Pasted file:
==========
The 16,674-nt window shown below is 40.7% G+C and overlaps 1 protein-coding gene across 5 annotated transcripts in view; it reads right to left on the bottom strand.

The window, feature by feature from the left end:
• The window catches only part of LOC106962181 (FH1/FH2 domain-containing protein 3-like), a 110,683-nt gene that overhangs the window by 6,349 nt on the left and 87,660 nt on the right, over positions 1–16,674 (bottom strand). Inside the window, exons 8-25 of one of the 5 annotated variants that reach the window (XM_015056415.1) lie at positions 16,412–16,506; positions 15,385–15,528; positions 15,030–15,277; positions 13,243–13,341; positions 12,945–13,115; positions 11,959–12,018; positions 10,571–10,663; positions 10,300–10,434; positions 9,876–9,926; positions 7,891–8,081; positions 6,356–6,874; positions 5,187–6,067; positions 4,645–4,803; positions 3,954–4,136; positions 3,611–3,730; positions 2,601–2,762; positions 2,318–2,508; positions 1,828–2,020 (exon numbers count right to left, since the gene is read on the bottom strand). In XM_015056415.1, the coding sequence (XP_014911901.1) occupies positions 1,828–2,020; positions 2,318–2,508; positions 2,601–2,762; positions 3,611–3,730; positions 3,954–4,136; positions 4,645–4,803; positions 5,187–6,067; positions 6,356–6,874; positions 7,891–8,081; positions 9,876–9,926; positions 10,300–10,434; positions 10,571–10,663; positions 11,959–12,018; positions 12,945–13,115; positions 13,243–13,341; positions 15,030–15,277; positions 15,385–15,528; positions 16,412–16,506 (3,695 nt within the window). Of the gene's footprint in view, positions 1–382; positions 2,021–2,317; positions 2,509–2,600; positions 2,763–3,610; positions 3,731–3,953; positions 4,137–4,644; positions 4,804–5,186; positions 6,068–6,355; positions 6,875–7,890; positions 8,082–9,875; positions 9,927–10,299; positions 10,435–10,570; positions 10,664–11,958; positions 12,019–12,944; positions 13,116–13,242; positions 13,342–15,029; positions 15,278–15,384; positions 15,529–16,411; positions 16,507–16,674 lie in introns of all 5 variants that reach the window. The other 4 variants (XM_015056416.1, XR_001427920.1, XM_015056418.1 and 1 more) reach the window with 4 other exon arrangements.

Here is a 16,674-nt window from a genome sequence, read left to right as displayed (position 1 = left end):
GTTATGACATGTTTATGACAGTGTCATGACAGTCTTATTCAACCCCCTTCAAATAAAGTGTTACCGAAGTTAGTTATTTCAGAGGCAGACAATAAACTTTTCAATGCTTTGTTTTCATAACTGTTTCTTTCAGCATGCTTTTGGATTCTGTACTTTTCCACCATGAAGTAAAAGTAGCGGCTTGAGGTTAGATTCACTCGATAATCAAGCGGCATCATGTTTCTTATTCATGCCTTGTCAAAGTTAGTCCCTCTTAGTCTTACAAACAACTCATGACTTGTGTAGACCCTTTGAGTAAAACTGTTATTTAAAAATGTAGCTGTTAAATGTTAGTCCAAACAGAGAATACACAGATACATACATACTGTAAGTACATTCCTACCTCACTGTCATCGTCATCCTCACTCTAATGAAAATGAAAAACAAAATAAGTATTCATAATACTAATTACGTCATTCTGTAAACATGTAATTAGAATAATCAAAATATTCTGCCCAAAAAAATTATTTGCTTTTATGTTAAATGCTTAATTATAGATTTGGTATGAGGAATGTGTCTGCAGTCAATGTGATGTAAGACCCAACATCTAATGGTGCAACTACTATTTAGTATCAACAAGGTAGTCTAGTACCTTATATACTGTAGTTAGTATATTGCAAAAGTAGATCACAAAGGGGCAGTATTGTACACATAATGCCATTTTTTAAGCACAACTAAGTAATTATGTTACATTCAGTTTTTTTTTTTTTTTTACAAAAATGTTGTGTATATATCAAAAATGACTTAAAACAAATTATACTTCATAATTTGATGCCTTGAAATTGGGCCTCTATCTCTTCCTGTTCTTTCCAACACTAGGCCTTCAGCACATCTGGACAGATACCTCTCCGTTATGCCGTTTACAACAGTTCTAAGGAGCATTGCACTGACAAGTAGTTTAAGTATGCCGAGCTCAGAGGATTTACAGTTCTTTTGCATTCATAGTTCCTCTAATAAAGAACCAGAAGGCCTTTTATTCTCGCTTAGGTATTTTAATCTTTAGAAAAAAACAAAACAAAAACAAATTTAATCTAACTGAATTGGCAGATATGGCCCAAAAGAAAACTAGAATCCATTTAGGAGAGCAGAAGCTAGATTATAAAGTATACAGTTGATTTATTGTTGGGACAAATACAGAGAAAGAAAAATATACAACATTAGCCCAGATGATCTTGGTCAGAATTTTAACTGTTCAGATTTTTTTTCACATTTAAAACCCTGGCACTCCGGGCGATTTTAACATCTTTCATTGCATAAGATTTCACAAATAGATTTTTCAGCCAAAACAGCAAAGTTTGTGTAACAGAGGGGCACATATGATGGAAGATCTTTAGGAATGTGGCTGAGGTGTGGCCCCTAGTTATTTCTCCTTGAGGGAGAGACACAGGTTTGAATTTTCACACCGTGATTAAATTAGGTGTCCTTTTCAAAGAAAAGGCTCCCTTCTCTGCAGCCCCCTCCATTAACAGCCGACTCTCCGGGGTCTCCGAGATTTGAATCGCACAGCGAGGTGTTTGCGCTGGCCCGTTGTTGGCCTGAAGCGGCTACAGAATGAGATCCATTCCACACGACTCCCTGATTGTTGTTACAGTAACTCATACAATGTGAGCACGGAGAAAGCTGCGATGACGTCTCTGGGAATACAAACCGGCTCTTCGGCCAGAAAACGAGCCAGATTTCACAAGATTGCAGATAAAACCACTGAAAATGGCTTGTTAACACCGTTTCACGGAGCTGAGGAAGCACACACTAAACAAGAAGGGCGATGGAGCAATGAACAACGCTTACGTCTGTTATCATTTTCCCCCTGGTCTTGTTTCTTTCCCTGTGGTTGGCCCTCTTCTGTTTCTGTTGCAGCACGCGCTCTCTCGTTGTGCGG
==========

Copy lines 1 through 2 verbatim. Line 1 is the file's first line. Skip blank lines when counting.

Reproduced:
The 16,674-nt window shown below is 40.7% G+C and overlaps 1 protein-coding gene across 5 annotated transcripts in view; it reads right to left on the bottom strand.

The window, feature by feature from the left end: